FICO Survey: 1 in 17 New Zealand Consumers Suspect Their Identity Was Stolen, 1 in 25 Knows It Was

FICO survey shows a growing acceptance of security measures as online account opening surges 

AUCKLAND, New Zealand, April 27, 2021 /PRNewswire/ — FICO’s identity proofing and digital banking survey shows identity theft is a tangible threat for people in New Zealand4 percent said they know their identity has been stolen and used by a fraudster to open an account, while a further 6 percent believe it is likely to have happened.  

Consumer Survey New Zealand: Why do financial institutions need to check your identity? (PRNewsFoto/FICO)
Consumer Survey New Zealand: Why do financial institutions need to check your identity? (PRNewsFoto/FICO)

The acknowledged level of risk from identity theft means there is a good understanding of why identity proofing is an integral part of the banking experience in New Zealand.

More information: Zealand-new-zealand-consumer-survey-2021-identity-proofing-and-digital

Understanding the need for ID proofing

Over three-quarters (79 percent) of respondents recognized that identity proofing happens for their protection. Most people are not cynical about the reasons their identity is confirmed. While 49 percent recognize there is an element of regulation driving providers to carry out more checks, only 8 percent think this is done to enable financial institutions to sell more.

A majority (68 percent) of New Zealand respondents did see identity proofing as a way for banks to protect themselves, while 51 percent regard it as a tool to prevent money laundering.

Most New Zealanders are open to providing their bank with a biometric such as a facial scan, fingerprint, or voiceprint to secure their accounts. The survey revealed that 20 percent are happy to provide this while a further 44 percent will do it once they understand why it’s necessary. 14 percent say that banks should never capture biometrics, while just 16 percent are willing but unhappy to provide them.

"In 1991 New Zealanders opposed a Kiwi Card universal identity as a privacy concern," said Subhashish Bose, lead for fraud, security and compliance in Asia Pacific. "So, it probably isn’t surprising that hesitancy and concern around biometrics remains higher with older New Zealanders. For example, in the 55-64 age group the survey showed that 19 percent believe a bank should never capture a biometric.  By contrast, just 13 percent of 18–24-year-olds felt this way showing acceptance is generational."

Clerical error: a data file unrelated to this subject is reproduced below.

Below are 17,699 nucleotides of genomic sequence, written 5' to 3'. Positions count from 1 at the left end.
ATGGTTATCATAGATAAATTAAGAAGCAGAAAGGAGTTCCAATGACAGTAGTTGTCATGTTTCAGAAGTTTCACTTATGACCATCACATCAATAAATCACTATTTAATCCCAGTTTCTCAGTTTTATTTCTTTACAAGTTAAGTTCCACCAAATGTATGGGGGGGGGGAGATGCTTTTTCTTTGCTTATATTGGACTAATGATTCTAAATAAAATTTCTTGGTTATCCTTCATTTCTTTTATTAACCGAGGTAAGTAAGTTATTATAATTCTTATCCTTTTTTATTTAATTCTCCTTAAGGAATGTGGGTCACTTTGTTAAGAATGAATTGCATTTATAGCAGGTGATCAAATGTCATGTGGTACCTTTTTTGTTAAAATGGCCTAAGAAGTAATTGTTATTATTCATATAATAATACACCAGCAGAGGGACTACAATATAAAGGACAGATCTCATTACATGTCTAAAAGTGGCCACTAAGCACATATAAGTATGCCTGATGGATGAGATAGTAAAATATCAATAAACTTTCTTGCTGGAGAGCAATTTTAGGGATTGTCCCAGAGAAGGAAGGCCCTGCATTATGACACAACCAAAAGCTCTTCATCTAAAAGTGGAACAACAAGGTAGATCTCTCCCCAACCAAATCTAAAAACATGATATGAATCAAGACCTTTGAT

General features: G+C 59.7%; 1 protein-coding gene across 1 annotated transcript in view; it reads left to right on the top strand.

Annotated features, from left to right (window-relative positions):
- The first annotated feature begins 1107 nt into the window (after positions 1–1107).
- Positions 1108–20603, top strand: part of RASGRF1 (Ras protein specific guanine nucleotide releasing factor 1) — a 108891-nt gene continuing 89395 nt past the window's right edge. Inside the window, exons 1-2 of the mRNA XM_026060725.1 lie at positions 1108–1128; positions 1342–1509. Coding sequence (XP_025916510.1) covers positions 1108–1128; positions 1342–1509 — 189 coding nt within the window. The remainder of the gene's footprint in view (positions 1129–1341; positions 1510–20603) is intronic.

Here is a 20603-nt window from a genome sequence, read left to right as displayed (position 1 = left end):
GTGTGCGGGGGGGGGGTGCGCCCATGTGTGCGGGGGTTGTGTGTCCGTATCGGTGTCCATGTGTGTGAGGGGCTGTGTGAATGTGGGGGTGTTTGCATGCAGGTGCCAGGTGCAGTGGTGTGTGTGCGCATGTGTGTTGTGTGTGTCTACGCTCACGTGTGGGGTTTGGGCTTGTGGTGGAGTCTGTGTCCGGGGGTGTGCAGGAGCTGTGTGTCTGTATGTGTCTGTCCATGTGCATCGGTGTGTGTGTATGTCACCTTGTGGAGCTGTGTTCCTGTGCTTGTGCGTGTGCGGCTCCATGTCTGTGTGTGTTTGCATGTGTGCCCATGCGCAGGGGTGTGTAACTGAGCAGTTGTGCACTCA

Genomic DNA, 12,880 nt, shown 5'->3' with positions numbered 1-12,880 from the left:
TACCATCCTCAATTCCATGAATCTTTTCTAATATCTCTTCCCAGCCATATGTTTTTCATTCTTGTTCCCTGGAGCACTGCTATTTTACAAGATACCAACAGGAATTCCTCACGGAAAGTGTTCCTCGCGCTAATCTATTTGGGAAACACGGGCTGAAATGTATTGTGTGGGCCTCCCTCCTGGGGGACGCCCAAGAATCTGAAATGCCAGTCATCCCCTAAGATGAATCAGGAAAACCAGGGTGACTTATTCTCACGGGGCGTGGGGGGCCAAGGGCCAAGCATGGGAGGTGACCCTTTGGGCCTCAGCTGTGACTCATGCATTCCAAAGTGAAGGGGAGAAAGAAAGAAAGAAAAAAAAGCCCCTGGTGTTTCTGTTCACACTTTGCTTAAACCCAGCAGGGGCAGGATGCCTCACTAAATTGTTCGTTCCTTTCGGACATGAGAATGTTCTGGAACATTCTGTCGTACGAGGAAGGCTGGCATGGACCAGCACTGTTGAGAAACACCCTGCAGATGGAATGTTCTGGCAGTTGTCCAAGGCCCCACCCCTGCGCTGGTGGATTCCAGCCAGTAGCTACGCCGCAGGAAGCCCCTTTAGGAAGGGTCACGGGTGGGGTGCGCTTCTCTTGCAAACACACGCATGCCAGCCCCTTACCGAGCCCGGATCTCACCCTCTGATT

New Zealand is embracing digital banking…branch visits are fading

In New Zealand, 61 percent of consumers prefer to open bank accounts digitally while 26 percent prefer branches. However, over the last year, thanks to the pandemic, 28 percent of New Zealanders are more likely to open an account digitally than a year ago; while those who attend branches often do so for perceived operational benefits.

"A concentration of banking services exists in New Zealand with four main players offering digital account opening," said Bose. "This has meant it has become both pervasive and a service that many New Zealanders have started using over the last few years. For those who prefer to go to a branch there is usually a need for more detailed information or a perception that it is more secure."

A strong preference towards mobile banking apps by younger New Zealanders means that this channel is essential for financial institutions looking to grow their share of the demographic. Banks who adopt successful multichannel strategies can adapt to this growing shift online.

Don’t ask me to jump through hoops

New Zealanders who open an account digitally, prefer to carry out the process entirely in their chosen channel whether it be smartphone or website. If customers are asked to move out of channel to prove their identities, many of them will abandon the application, either giving up on opening an account completely (5 to 6%) or by going to a competitor (10 to 14%). Of those who don’t immediately abandon, up to an additional 24 percent will delay the process.

The survey found that any disruption matters. Asking people to scan and email documents or use a separate identity portal causes almost as much application abandonment as asking them to visit branches or mail in documents.

This survey was conducted in January 2021 by an independent research company adhering to research industry standards. 1,000 New Zealand adults were surveyed, along with 13,000 consumers in the USA, UK, Canada, South Africa, Australia, Indonesia, Malaysia, The Philippines, Vietnam, Thailand, Brazil, Colombia and Mexico.

FICO (NYSE: FICO) will discuss the results in a session at its free virtual event Success Realized: Digital Transformation Delivered (APAC), which runs April 27-29, 2021.

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